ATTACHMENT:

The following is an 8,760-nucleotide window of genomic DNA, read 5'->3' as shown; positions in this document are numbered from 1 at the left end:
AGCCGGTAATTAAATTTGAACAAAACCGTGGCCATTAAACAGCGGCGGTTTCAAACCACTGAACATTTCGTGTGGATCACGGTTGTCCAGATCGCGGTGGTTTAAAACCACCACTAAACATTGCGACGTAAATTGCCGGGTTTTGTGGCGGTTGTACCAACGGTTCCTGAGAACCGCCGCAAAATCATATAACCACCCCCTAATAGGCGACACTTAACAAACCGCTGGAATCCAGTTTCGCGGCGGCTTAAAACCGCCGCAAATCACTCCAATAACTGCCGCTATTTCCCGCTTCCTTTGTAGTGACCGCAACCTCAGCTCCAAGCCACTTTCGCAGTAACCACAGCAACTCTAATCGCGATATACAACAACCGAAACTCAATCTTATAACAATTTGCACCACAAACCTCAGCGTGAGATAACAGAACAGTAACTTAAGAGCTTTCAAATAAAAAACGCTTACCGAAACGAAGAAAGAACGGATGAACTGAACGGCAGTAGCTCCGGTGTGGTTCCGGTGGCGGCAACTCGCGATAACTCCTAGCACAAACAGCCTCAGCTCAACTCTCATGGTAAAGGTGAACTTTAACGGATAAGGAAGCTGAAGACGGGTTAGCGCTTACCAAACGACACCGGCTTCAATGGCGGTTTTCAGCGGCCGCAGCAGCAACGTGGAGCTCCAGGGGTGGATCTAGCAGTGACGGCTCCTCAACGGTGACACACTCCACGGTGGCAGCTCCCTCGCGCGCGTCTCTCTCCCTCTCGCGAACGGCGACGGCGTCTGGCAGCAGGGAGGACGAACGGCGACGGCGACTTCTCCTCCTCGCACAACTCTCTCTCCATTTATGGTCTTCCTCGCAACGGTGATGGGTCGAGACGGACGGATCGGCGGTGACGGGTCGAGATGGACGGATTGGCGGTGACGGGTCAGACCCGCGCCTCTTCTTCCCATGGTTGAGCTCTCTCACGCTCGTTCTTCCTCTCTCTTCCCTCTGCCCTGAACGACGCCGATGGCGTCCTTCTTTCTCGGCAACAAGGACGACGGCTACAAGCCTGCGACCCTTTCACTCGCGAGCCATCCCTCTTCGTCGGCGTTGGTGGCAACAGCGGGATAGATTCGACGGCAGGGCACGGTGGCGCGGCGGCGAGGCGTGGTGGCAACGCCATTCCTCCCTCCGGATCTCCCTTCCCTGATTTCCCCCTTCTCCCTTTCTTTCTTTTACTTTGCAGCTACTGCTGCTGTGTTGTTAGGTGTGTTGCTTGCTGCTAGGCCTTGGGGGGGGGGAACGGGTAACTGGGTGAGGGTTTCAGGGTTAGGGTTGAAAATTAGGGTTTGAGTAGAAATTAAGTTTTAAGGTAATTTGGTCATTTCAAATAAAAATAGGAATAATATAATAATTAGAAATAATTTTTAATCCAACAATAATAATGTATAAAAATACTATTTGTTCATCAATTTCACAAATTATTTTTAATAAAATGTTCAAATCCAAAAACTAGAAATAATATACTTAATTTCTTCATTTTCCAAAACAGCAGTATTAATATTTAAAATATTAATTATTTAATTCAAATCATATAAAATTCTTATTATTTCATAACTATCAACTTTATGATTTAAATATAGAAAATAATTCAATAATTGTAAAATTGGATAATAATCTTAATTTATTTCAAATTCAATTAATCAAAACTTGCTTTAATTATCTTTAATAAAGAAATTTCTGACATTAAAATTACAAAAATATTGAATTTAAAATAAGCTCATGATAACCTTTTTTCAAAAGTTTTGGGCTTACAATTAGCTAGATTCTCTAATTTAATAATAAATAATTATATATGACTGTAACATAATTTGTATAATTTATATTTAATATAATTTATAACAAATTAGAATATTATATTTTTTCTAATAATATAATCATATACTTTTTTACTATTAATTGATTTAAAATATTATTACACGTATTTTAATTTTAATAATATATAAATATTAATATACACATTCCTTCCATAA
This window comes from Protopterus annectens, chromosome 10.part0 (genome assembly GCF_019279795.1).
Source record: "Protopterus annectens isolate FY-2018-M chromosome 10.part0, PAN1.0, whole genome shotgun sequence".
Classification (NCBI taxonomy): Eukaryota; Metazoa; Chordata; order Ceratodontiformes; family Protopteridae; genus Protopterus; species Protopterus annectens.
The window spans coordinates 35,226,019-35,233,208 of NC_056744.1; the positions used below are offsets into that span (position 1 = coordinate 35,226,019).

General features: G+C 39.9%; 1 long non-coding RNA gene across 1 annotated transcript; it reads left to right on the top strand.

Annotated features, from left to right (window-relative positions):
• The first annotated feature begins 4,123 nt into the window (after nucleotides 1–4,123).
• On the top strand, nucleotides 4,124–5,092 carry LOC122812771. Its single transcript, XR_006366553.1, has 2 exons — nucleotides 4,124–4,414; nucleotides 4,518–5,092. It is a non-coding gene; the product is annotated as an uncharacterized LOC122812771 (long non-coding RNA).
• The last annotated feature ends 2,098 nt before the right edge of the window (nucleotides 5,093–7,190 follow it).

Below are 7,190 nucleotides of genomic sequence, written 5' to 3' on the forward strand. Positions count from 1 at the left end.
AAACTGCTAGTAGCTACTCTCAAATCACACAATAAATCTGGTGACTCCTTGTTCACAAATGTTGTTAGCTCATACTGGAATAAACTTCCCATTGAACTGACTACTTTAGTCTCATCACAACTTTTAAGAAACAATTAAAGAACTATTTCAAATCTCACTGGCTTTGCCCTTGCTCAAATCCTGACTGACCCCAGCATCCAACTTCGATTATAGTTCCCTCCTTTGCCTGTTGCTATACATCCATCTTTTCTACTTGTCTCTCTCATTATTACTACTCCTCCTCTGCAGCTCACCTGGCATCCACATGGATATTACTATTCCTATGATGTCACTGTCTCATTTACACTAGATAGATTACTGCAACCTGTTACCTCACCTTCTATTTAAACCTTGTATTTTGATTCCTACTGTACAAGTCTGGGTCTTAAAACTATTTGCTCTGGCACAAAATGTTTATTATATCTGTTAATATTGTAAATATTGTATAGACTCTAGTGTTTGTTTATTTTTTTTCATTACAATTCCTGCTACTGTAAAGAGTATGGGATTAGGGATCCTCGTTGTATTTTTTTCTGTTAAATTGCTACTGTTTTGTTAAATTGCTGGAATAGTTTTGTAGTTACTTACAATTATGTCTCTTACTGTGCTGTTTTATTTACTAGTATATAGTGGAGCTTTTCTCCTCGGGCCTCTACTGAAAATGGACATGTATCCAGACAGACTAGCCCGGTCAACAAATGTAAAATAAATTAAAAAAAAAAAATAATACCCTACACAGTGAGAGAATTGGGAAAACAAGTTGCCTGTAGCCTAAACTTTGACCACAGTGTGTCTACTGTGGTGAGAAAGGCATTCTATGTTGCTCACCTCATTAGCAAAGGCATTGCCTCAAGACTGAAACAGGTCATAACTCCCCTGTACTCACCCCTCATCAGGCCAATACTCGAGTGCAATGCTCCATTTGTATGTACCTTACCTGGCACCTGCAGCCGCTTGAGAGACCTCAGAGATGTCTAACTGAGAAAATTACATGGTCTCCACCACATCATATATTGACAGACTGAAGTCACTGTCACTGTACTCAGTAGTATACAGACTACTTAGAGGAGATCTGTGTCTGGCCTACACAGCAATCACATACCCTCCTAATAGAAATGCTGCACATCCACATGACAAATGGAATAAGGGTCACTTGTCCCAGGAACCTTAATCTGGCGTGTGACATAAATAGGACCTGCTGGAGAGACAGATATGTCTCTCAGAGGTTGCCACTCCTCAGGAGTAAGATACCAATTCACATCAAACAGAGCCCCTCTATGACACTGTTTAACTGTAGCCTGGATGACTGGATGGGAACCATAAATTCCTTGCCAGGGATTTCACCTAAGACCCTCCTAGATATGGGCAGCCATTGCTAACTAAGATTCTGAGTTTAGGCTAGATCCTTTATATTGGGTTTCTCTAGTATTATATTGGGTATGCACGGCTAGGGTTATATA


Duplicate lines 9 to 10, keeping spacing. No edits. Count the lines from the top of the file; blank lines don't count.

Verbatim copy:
• The first annotated feature begins 4,123 nt into the window (after nucleotides 1–4,123).
• On the top strand, nucleotides 4,124–5,092 carry LOC122812771. Its single transcript, XR_006366553.1, has 2 exons — nucleotides 4,124–4,414; nucleotides 4,518–5,092. It is a non-coding gene; the product is annotated as an uncharacterized LOC122812771 (long non-coding RNA).